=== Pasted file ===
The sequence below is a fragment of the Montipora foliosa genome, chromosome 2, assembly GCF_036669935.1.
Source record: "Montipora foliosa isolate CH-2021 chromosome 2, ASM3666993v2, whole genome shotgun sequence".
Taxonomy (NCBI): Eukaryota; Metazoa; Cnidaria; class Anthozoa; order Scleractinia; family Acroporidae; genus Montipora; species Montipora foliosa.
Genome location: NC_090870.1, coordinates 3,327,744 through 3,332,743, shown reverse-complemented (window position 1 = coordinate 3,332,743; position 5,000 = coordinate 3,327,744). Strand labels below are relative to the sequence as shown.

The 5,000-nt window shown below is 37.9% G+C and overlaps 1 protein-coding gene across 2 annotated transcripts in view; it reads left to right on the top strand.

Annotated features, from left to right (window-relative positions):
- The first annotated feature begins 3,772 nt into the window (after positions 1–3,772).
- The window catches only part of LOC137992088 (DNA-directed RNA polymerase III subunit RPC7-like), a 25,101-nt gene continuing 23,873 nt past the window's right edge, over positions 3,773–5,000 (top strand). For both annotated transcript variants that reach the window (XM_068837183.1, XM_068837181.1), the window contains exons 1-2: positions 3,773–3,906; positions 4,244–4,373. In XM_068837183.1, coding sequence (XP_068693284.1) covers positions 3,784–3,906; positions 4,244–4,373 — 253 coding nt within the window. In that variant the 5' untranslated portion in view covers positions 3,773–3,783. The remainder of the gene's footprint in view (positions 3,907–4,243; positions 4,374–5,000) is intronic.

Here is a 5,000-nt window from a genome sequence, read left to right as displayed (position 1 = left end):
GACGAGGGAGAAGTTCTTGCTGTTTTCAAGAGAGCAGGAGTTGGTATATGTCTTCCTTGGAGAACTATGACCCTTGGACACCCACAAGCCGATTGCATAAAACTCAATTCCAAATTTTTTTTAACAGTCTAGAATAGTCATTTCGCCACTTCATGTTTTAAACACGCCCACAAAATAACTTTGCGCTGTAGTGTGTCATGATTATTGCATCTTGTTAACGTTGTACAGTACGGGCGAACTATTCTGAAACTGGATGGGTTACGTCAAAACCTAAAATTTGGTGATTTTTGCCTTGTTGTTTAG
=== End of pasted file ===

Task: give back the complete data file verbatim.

The sequence below is a fragment of the Montipora foliosa genome, chromosome 2, assembly GCF_036669935.1.
Source record: "Montipora foliosa isolate CH-2021 chromosome 2, ASM3666993v2, whole genome shotgun sequence".
Taxonomy (NCBI): Eukaryota; Metazoa; Cnidaria; class Anthozoa; order Scleractinia; family Acroporidae; genus Montipora; species Montipora foliosa.
Genome location: NC_090870.1, coordinates 3,327,744 through 3,332,743, shown reverse-complemented (window position 1 = coordinate 3,332,743; position 5,000 = coordinate 3,327,744). Strand labels below are relative to the sequence as shown.

The 5,000-nt window shown below is 37.9% G+C and overlaps 1 protein-coding gene across 2 annotated transcripts in view; it reads left to right on the top strand.

Annotated features, from left to right (window-relative positions):
- The first annotated feature begins 3,772 nt into the window (after positions 1–3,772).
- The window catches only part of LOC137992088 (DNA-directed RNA polymerase III subunit RPC7-like), a 25,101-nt gene continuing 23,873 nt past the window's right edge, over positions 3,773–5,000 (top strand). For both annotated transcript variants that reach the window (XM_068837183.1, XM_068837181.1), the window contains exons 1-2: positions 3,773–3,906; positions 4,244–4,373. In XM_068837183.1, coding sequence (XP_068693284.1) covers positions 3,784–3,906; positions 4,244–4,373 — 253 coding nt within the window. In that variant the 5' untranslated portion in view covers positions 3,773–3,783. The remainder of the gene's footprint in view (positions 3,907–4,243; positions 4,374–5,000) is intronic.

Here is a 5,000-nt window from a genome sequence, read left to right as displayed (position 1 = left end):
GACGAGGGAGAAGTTCTTGCTGTTTTCAAGAGAGCAGGAGTTGGTATATGTCTTCCTTGGAGAACTATGACCCTTGGACACCCACAAGCCGATTGCATAAAACTCAATTCCAAATTTTTTTTAACAGTCTAGAATAGTCATTTCGCCACTTCATGTTTTAAACACGCCCACAAAATAACTTTGCGCTGTAGTGTGTCATGATTATTGCATCTTGTTAACGTTGTACAGTACGGGCGAACTATTCTGAAACTGGATGGGTTACGTCAAAACCTAAAATTTGGTGATTTTTGCCTTGTTGTTTAG